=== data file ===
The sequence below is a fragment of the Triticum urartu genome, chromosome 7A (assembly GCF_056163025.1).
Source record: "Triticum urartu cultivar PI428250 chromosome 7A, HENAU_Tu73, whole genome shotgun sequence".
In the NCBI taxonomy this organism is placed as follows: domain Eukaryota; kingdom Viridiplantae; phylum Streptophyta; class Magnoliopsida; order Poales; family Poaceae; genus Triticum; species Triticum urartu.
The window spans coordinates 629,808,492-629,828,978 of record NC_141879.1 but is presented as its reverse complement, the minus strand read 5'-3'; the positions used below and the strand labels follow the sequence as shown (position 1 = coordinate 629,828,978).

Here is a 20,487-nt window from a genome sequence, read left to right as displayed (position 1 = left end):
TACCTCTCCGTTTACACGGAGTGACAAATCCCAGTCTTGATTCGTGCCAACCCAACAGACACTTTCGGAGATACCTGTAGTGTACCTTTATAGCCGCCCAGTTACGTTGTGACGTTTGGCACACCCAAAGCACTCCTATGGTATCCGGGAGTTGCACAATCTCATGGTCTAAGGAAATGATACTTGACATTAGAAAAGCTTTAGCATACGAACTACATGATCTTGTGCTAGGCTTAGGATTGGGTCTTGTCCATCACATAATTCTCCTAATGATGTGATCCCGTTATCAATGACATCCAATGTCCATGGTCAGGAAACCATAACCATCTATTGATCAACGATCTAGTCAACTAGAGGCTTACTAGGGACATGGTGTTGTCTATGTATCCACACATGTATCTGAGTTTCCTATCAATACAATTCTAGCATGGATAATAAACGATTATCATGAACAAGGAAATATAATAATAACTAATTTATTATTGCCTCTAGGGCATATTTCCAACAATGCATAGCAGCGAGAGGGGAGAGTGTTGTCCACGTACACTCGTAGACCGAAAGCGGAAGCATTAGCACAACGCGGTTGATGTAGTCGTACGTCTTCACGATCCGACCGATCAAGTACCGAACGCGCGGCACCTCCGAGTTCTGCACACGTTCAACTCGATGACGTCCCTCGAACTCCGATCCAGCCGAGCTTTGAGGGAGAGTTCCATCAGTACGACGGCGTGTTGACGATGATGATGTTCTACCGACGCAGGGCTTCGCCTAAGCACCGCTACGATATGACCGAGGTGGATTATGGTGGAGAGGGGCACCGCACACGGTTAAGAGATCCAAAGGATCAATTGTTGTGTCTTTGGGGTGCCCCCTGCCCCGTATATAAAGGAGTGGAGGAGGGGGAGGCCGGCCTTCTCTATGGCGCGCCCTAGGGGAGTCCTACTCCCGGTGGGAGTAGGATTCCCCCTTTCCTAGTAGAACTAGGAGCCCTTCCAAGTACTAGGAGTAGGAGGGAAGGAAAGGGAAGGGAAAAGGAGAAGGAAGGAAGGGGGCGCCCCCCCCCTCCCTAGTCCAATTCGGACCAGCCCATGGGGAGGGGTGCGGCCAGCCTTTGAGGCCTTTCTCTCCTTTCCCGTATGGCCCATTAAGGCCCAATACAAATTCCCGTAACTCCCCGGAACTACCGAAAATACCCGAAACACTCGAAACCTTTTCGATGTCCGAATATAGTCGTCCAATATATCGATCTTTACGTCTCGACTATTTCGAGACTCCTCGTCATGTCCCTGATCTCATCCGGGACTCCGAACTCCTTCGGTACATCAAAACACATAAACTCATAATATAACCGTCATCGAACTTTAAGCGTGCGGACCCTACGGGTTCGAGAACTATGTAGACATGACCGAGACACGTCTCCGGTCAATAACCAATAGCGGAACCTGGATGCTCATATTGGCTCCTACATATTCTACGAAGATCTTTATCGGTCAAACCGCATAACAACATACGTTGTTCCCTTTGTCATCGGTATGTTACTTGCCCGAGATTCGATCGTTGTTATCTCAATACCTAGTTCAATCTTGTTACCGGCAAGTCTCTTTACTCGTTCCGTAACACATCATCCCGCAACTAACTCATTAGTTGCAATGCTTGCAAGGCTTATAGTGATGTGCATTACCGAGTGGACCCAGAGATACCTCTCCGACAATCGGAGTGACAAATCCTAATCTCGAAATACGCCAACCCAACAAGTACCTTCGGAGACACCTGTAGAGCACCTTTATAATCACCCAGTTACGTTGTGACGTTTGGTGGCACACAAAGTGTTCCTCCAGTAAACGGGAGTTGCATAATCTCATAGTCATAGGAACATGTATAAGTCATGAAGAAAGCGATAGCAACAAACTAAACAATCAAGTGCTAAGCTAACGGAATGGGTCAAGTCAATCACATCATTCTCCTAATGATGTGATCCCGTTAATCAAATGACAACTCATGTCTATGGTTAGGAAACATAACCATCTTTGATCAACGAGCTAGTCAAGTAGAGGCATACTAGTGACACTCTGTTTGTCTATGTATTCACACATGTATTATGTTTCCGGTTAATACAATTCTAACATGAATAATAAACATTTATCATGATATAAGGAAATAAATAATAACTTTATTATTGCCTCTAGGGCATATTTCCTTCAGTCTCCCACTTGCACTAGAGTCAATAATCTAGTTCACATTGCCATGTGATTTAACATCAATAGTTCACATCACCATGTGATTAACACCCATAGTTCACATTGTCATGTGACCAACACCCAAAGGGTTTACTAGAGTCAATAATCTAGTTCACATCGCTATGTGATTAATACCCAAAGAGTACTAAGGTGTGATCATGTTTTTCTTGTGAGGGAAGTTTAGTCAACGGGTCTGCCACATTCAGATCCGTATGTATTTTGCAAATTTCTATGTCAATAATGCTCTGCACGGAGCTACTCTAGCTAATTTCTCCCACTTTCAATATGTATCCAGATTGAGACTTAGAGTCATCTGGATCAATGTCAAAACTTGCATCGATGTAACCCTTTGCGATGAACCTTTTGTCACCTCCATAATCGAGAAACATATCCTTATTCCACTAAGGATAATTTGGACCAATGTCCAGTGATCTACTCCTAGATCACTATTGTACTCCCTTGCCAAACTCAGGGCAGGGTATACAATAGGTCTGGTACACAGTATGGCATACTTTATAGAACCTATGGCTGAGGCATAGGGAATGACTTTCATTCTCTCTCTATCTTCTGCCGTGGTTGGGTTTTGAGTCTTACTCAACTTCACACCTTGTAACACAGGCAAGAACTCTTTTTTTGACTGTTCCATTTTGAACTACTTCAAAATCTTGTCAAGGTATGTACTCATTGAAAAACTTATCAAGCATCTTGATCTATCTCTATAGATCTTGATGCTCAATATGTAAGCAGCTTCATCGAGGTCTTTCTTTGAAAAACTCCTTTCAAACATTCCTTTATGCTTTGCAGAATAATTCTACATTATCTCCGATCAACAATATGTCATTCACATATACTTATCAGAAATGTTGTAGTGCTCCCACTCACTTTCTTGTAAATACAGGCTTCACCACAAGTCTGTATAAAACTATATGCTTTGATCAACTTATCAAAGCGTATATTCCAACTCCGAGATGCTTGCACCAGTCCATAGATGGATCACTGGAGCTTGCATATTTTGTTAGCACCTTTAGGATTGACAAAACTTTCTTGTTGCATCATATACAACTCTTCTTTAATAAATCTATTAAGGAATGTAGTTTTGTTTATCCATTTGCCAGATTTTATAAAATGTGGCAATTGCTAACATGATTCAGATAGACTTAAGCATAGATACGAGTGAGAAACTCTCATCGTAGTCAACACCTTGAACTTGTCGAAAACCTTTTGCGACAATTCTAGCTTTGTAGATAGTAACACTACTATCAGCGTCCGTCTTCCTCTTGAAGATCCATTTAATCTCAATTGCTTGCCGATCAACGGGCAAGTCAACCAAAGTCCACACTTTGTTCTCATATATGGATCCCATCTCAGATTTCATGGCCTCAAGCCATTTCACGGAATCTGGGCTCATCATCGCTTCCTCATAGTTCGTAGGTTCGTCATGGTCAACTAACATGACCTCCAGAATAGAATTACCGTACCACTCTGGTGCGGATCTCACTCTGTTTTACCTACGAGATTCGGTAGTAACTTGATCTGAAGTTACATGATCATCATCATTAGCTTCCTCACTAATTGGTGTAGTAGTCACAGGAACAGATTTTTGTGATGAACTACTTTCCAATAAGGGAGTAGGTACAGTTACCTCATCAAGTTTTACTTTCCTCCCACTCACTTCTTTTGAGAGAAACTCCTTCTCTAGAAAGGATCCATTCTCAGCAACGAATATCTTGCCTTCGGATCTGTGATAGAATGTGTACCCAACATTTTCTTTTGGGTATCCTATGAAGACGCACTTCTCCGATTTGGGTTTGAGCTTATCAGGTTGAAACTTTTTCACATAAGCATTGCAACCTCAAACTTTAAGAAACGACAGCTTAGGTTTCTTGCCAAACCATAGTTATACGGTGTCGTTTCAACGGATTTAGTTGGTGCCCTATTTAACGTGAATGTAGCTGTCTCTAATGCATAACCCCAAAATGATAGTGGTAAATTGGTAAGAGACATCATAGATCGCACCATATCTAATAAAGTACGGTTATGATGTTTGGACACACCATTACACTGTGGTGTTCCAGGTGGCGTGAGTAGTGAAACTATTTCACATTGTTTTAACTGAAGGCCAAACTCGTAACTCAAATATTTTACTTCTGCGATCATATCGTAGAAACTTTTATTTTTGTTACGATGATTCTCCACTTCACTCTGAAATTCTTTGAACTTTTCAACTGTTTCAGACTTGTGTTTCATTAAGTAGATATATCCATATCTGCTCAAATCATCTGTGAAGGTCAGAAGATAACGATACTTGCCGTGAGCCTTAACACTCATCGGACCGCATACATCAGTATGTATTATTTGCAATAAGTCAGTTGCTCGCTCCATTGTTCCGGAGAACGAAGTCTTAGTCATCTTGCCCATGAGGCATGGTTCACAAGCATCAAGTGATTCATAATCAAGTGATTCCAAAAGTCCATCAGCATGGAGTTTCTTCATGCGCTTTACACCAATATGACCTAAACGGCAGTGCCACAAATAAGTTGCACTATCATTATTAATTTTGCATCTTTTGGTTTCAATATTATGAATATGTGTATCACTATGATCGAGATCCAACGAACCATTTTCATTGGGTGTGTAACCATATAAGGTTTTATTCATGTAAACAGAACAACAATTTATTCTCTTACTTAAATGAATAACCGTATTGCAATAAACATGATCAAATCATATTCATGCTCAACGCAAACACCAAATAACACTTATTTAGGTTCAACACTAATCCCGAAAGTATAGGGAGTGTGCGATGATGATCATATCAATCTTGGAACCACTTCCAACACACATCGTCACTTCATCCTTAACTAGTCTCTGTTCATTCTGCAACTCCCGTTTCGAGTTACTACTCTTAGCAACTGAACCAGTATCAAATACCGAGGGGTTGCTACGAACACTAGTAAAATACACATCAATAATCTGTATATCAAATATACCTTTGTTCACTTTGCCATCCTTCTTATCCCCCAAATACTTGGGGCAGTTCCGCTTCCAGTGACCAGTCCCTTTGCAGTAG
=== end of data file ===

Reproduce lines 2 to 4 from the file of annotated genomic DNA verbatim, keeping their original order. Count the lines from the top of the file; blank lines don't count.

Source record: "Triticum urartu cultivar PI428250 chromosome 7A, HENAU_Tu73, whole genome shotgun sequence".
In the NCBI taxonomy this organism is placed as follows: domain Eukaryota; kingdom Viridiplantae; phylum Streptophyta; class Magnoliopsida; order Poales; family Poaceae; genus Triticum; species Triticum urartu.
The window spans coordinates 629,808,492-629,828,978 of record NC_141879.1 but is presented as its reverse complement, the minus strand read 5'-3'; the positions used below and the strand labels follow the sequence as shown (position 1 = coordinate 629,828,978).